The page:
VAN WERT – When it comes to energy production, change is in the air.
Representatives from Green Energy Ohio, a nonprofit renewable energy advocate organization, as well as managers of two area “wind farms,” met Saturday morning at Van Wert’s Vantage Career Center as part of the annual Green Energy Ohio Tour. Attendees also were given the opportunity to take a look at Vantage Career Center’s solar energy array, generating 1 megawatt of power for the vocational school, now in its second month of operation.
The focus of the session, however, was on wind farms, such as Van Wert County’s Blue Creek Wind Farm, the largest wind farming operation in the state. Neil Voje, Blue Creek’s manager, explained the operation of the wind turbines, each one standing 328 feet high and weighing more than 800,000 pounds.
Blue Creek Wind Farm uses 152 utility scale turbines, each generating two megawatts of energy, for a total output of 304 megawatts.
“What can you power with one megawatt of electricity?” Voje asked. “You can cool a refrigerator for three months or charge 5,556 cellphones, or host 600 Super Bowl parties with one megawatt.”
Wind farms have often been the target of objections from the public, citing various concerns over the operation of these massive structures. While there were no naysayers at this event, Voje also took some time to dispel various myths regarding the turbines, from their noise level to their potential to affect the weather.
“They’re not fans, so they don’t actually blow air,” Voje said. “They actually take energy out of the wind. So they can’t affect weather patterns.”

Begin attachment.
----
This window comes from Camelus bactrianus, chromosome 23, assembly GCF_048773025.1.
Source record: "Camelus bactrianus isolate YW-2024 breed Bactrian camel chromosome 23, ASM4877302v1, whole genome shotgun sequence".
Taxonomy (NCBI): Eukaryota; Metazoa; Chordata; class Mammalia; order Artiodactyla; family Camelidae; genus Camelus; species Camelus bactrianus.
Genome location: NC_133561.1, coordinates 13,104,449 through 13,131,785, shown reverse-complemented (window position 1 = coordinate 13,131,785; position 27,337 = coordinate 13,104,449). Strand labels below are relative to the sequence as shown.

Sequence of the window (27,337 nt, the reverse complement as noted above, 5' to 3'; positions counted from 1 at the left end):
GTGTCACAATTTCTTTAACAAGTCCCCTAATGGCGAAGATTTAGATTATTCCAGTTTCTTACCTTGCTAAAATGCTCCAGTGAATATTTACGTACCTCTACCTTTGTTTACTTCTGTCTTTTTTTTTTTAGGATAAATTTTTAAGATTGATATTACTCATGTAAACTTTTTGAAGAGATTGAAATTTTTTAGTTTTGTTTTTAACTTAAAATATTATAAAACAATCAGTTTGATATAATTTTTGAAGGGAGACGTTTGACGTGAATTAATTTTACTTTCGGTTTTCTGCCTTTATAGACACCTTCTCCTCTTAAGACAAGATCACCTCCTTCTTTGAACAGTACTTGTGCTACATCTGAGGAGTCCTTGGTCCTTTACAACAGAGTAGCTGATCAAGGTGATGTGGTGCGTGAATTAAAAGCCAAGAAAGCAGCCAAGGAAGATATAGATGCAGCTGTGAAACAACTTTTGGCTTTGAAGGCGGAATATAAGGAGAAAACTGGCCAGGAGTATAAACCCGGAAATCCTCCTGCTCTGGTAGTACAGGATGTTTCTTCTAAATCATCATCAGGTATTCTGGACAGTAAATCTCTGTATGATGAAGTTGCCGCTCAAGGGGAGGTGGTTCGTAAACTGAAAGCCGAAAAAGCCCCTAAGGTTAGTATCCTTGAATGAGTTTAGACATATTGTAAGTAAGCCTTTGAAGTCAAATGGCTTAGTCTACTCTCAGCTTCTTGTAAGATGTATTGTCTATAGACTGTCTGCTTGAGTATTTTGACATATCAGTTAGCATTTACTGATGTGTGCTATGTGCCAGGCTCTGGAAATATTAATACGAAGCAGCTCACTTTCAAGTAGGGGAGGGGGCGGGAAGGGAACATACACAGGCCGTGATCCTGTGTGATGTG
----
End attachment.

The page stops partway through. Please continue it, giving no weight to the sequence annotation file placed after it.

Brian Alberts, operations manager at Paulding County’s Timer Road Wind Farm, spoke of another misconception he encountered.
“One time an older lady came up to me and said that the low frequency noise from an operating wind tower stunts the growth of the internal organs of children and puppies,” he said. “I could not convince her how incorrect that was.”
Voje and Alberts also said there are concerns that the increase in demand for natural gas for energy would diminish the need for sustainable energy sources such as solar and wind energy. Both Voje and Alberts said the opposite is actually true and that natural gas and wind energy can actually work together.
“In the long term, you could have volatile gas prices, plus there could be changes in environmental standards that could raise the price of natural gas,” Voje said, “so that makes wind farms an appealing way to hedge costs.”
“Natural gas could be great to offset these other forms of energy, because solar and wind are more intermittent,” Alberts said.
In addition, while wind power only contributes just more than 4 percent to the total amount of U.S. energy production, the 60 gigawatts of energy amassed yearly by American wind power is still very significant when viewed with a global perspective.
“It amounts to more electricity generation capacity than the entire countries of Australia or Saudi Arabia, and as much as all of Mexico,” Voje said.
That capacity is set to grow in the future, with eight more wind farms now approved to be built in Ohio, creating possibilities that excite Bill Spratley, executive director for Green Energy Ohio.
“Imagine, if we could have electric cars that ran on solar and wind power, we could practically cut off our dependence on foreign oil,” he said. “And this is the sunniest and windiest part of the state here. This is prime real estate.”
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